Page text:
The five Pandava princes, unknown to them, had an elder half brother Karna, or Radheya who — because, despite being the son of Surya the Sun God, was brought up in the house of a charioteer — the Pandavas, especially Arjuna, treated with contempt setting an example of caste discrimination which still continues to this day. Krishna knew that Radheya was a better warrior than Arjuna and that he had a weapon — the Vasava Shakti — that he intended to use against Arjuna. Krishna persuaded Ghatotkacha, Arjuna’s demon son by one of his many wives, to use his magical powers against Duryodhana’s army, because Krishna knew the only way Radheya would be able to stop him was by using the Vasava Shakti. Unlike Krishna and his devotees Radheya kept his word, and he had promised the Pandavas’ and his mother that he would use the weapon only once. Krishna’s sacrifice of Ghatotkacha who despite being a Rakshasa, behaved somewhat more honourably than his father and the other princes on whose behalf he fought — saved Arjuna from facing Radheya’s most powerful weapon. When Radheya and Arjuna finally met on the battlefield, Arjuna was incapable of defeating him, indeed at one point Arjuna collapsed and while unconscious, not only would Radheya not take advantage, but he protected Arjuna from the King of serpents who wanted revenge on him for the murder of his children . Unfortunately Radheya’s chariot wheel became stuck and although the rules of engagement entitled him to expect the courtesy of being allowed to release it, as he did so, with his back to Arjuna, Krishna persuaded Arjuna to fire on Radheya; even then because of his accumulated virtue he was not easy to kill.

After the battle Duryodhana the last of the Kauravas intended to fast to death, but the Pandavas found him while he was in meditation. Yudhisthira gave Duryodhana the choice of which Pandava he would fight and with what weapon. Duryodhana was a master of the mace having learned from Krishna’s brother Balarama and could easily have beaten any of the brothers with the mace except Bhima. Duryodhana chose to fight Bhima, who had also studied with Balarama. Gradually Duryodhana got the upper hand, but before Bhima was defeated Krishna signalled him to strike Duryodhana’s leg. Bhima did as Krishna ordered, although it was against the rules. So Duryodhana died, but not before pointing out that the Pandavas’ victory had only been secured by cheating and lies.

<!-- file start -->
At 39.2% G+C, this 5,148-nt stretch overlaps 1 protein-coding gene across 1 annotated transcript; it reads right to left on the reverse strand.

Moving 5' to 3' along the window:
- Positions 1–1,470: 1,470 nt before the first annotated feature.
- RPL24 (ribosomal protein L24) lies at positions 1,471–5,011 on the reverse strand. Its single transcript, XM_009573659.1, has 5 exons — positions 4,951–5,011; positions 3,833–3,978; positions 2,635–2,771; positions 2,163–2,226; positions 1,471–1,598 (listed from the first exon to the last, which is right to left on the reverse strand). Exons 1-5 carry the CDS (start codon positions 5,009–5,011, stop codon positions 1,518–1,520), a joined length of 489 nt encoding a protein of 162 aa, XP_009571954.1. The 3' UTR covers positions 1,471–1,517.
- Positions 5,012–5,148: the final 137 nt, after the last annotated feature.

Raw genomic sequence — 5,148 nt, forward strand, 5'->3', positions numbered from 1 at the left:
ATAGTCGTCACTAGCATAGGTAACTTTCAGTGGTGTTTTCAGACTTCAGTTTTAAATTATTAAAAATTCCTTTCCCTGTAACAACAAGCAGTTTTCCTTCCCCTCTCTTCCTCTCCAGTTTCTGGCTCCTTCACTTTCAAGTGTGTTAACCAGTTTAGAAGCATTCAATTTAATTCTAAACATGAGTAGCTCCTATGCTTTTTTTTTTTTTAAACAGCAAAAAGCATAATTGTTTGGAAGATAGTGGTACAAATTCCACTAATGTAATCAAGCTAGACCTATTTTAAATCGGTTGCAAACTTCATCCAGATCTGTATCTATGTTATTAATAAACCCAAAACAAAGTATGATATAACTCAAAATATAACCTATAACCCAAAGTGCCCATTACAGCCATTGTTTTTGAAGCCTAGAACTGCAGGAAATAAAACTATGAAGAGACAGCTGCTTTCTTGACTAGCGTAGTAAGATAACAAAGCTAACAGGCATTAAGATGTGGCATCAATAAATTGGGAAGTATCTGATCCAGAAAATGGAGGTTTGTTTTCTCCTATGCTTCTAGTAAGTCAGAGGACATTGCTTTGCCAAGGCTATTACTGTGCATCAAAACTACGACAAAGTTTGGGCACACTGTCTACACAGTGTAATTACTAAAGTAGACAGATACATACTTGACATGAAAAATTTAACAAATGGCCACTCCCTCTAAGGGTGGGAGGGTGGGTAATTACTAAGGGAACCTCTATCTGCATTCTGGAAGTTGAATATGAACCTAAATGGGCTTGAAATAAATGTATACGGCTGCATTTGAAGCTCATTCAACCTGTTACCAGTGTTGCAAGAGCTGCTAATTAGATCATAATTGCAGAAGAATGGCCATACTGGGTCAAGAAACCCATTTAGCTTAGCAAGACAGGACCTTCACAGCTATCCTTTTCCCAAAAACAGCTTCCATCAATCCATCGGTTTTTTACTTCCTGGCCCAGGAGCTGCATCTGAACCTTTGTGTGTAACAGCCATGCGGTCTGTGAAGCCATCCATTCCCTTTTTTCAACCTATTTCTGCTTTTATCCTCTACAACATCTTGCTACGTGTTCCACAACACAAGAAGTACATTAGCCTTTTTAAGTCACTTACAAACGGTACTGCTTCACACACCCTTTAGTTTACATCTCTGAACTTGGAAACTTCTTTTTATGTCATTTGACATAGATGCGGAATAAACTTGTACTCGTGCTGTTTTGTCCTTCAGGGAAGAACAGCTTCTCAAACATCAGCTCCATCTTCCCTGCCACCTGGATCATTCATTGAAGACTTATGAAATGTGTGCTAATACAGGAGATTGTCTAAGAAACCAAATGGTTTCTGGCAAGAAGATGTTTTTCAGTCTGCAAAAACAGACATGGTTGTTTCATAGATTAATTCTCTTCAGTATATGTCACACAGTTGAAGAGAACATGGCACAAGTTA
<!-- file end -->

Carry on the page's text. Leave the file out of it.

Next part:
In the other great epic the Ramayana, Rama, his brother Lakshmana and their allies behave with honour except, possibly, for one incident, but Krishna’s tutelage of the Pandava brothers establishes a precedent for rulers to use dishonesty as a tool. The corruption of politicians, the abuse of decency in war and the readiness of those in power to embrace corruption are the legacy of the example Krishna gave his devotees, never since has a king’s chariot floated above the earth as witness to his devotion to truth and honest conduct.

There are few activities as pointless as comparing Gods qualitatively, except perhaps comparing creation myths. However I may point out that it appears to be that when we anthropomorphise God then, whatever we call him or her, as well as the virtues the less pleasant traits of humanity become visible in the worshipped God, and this is as true of any religion as of the followers of krishna. Those believers who can devote themselves to God without form, existing before worship and belief, and needing neither are blessed. They have no need of rules and rituals, only the experience of being, they live beyond worship and belief, they alone are free. Those believers, on the other hand, who need Gods they can worship, and a society based on those rules, are little better than any other animal, controlled with whips or with treats and fussing. They are condemned to have their personalities formed by their faith, however corrupt their God, or worse, his priests and prophets. Their lives and their ends are shaped accordingly. I do have a God and he is very like me.